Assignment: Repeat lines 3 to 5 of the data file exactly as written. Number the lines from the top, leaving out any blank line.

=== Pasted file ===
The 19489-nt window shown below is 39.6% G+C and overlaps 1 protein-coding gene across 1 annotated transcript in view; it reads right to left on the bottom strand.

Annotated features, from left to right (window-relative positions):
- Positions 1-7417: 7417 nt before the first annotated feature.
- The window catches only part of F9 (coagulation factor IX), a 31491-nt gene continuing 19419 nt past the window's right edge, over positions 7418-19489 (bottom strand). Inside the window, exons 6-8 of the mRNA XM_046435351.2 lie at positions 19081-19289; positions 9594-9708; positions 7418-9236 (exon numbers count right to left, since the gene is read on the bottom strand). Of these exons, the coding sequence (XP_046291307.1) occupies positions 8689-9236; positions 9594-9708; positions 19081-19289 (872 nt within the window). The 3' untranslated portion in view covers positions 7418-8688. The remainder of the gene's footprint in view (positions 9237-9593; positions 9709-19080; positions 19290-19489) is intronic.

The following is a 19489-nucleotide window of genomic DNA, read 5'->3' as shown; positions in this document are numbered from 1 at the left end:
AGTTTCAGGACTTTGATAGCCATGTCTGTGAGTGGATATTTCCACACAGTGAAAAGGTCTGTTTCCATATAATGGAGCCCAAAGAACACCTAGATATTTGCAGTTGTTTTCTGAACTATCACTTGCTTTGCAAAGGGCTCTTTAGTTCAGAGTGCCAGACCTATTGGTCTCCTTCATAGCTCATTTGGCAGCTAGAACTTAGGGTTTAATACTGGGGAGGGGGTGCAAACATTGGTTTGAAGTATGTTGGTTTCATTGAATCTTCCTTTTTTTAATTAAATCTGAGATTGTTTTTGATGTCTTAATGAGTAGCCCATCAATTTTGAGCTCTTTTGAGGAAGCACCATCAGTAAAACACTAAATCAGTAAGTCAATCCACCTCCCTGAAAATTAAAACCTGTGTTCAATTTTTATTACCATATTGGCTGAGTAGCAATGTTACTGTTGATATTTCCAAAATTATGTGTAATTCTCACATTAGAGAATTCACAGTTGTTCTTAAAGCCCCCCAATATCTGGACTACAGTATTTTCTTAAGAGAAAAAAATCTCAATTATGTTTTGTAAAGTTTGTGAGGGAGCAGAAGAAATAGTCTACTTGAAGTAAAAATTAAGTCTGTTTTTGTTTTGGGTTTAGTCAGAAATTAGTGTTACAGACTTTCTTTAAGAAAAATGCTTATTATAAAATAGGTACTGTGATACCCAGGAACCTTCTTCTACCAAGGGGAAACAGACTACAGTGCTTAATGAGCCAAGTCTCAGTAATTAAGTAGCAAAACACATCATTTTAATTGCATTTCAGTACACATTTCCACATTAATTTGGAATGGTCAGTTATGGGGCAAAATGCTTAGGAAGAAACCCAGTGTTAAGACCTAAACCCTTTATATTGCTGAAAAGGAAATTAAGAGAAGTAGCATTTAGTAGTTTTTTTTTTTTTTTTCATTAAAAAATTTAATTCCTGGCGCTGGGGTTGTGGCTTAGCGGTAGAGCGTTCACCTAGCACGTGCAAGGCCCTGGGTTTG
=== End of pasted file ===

- Positions 1-7417: 7417 nt before the first annotated feature.
- The window catches only part of F9 (coagulation factor IX), a 31491-nt gene continuing 19419 nt past the window's right edge, over positions 7418-19489 (bottom strand). Inside the window, exons 6-8 of the mRNA XM_046435351.2 lie at positions 19081-19289; positions 9594-9708; positions 7418-9236 (exon numbers count right to left, since the gene is read on the bottom strand). Of these exons, the coding sequence (XP_046291307.1) occupies positions 8689-9236; positions 9594-9708; positions 19081-19289 (872 nt within the window). The 3' untranslated portion in view covers positions 7418-8688. The remainder of the gene's footprint in view (positions 9237-9593; positions 9709-19080; positions 19290-19489) is intronic.

The following is a 19489-nucleotide window of genomic DNA, read 5'->3' as shown; positions in this document are numbered from 1 at the left end: